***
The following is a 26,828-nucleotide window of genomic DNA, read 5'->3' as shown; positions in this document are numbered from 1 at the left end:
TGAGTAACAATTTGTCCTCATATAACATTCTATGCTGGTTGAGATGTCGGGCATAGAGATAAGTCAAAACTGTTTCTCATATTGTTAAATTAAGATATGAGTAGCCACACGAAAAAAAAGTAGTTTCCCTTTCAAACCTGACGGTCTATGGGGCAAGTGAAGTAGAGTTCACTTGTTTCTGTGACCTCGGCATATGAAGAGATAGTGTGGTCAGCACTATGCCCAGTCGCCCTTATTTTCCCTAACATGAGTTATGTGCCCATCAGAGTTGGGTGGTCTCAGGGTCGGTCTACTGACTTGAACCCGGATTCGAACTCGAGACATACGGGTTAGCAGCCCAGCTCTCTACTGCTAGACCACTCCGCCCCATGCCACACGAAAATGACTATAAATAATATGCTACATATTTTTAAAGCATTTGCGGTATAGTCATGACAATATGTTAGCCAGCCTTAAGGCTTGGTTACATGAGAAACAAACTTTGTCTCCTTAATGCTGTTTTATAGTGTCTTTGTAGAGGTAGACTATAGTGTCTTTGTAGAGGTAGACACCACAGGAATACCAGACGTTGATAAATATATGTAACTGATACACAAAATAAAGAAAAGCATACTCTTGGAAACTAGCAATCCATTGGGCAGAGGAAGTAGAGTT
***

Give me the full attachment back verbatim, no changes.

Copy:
The following is a 26,828-nucleotide window of genomic DNA, read 5'->3' as shown; positions in this document are numbered from 1 at the left end:
TGAGTAACAATTTGTCCTCATATAACATTCTATGCTGGTTGAGATGTCGGGCATAGAGATAAGTCAAAACTGTTTCTCATATTGTTAAATTAAGATATGAGTAGCCACACGAAAAAAAAGTAGTTTCCCTTTCAAACCTGACGGTCTATGGGGCAAGTGAAGTAGAGTTCACTTGTTTCTGTGACCTCGGCATATGAAGAGATAGTGTGGTCAGCACTATGCCCAGTCGCCCTTATTTTCCCTAACATGAGTTATGTGCCCATCAGAGTTGGGTGGTCTCAGGGTCGGTCTACTGACTTGAACCCGGATTCGAACTCGAGACATACGGGTTAGCAGCCCAGCTCTCTACTGCTAGACCACTCCGCCCCATGCCACACGAAAATGACTATAAATAATATGCTACATATTTTTAAAGCATTTGCGGTATAGTCATGACAATATGTTAGCCAGCCTTAAGGCTTGGTTACATGAGAAACAAACTTTGTCTCCTTAATGCTGTTTTATAGTGTCTTTGTAGAGGTAGACTATAGTGTCTTTGTAGAGGTAGACACCACAGGAATACCAGACGTTGATAAATATATGTAACTGATACACAAAATAAAGAAAAGCATACTCTTGGAAACTAGCAATCCATTGGGCAGAGGAAGTAGAGTT